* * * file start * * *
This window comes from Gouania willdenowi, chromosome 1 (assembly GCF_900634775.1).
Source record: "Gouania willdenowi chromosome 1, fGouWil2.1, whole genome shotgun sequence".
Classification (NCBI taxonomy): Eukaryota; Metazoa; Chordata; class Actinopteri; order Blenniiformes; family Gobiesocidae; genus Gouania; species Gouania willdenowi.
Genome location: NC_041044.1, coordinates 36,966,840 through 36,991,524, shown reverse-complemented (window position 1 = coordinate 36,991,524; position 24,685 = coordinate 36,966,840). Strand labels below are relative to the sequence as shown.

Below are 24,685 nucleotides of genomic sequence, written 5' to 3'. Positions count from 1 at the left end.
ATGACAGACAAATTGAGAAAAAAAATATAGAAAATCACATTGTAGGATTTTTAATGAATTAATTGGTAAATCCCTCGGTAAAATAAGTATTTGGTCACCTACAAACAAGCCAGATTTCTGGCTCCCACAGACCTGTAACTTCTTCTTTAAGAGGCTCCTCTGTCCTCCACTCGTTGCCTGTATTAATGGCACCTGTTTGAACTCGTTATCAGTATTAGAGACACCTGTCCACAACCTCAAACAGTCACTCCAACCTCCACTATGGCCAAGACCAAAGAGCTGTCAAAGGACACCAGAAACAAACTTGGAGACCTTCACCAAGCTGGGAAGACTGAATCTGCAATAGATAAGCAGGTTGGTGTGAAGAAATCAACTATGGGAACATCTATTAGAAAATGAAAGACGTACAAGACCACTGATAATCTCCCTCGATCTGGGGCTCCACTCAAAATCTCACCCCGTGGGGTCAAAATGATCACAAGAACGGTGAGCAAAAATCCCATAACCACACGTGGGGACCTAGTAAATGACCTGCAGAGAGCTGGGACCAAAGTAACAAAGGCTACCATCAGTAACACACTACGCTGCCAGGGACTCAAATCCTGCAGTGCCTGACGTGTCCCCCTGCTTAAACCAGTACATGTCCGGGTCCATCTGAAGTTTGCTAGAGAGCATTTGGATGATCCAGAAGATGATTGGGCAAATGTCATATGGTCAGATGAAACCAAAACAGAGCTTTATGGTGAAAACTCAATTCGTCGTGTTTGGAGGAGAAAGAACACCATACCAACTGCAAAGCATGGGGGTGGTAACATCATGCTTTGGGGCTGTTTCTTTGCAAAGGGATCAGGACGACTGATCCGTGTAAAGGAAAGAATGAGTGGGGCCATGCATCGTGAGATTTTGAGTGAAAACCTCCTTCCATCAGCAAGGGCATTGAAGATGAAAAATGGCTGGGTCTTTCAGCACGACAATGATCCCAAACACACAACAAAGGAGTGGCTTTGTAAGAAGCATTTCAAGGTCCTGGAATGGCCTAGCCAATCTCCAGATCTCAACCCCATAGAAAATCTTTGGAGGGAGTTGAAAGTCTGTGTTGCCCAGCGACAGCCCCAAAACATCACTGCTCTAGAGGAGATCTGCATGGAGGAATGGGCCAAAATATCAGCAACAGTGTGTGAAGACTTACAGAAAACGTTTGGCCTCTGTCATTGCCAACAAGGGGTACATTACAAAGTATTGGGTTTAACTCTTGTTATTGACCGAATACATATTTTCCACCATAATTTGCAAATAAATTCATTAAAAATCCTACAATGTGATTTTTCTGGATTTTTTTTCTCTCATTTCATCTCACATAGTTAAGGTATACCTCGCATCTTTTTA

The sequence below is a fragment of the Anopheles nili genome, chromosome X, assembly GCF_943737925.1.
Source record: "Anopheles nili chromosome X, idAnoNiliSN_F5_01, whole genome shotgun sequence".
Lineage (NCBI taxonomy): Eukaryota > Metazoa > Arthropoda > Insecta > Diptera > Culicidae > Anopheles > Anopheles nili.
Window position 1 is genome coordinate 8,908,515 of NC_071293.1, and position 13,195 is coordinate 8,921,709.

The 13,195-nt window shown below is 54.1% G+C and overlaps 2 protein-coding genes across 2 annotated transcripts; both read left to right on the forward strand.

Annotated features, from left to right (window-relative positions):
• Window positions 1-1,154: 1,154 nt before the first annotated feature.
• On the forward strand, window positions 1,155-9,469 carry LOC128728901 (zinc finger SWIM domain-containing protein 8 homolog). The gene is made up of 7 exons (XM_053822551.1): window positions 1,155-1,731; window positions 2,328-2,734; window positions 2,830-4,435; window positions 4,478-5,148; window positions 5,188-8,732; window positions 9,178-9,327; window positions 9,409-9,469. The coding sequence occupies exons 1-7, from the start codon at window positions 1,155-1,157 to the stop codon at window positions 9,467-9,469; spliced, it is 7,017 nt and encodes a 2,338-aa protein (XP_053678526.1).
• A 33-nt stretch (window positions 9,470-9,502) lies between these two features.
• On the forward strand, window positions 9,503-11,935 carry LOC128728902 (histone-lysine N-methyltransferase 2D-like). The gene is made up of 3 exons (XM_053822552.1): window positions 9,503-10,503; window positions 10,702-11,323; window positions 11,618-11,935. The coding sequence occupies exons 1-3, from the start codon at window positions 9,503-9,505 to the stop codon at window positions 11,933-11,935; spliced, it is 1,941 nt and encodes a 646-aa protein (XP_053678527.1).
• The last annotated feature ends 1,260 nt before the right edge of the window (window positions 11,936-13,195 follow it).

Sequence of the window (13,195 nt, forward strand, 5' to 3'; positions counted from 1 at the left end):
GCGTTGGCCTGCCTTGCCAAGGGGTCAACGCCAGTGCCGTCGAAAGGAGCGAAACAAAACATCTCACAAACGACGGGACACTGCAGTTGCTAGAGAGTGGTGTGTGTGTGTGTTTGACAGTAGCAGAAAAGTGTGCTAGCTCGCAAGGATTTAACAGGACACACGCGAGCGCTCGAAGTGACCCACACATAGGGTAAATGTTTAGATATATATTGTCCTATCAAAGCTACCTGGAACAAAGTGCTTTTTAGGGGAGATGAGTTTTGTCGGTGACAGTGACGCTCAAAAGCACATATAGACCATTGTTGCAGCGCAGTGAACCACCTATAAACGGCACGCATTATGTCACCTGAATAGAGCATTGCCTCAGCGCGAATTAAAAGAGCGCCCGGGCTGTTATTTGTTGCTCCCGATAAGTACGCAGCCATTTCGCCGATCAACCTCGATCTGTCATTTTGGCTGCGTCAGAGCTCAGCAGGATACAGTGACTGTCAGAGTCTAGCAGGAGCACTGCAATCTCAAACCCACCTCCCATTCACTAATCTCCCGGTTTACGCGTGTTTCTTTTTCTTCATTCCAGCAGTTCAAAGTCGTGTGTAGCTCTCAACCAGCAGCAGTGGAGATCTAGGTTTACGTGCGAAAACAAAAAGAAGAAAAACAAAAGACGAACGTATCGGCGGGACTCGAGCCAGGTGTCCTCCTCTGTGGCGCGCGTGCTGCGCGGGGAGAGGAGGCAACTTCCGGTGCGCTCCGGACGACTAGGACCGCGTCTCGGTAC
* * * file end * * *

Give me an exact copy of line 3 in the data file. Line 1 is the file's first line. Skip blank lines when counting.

Classification (NCBI taxonomy): Eukaryota; Metazoa; Chordata; class Actinopteri; order Blenniiformes; family Gobiesocidae; genus Gouania; species Gouania willdenowi.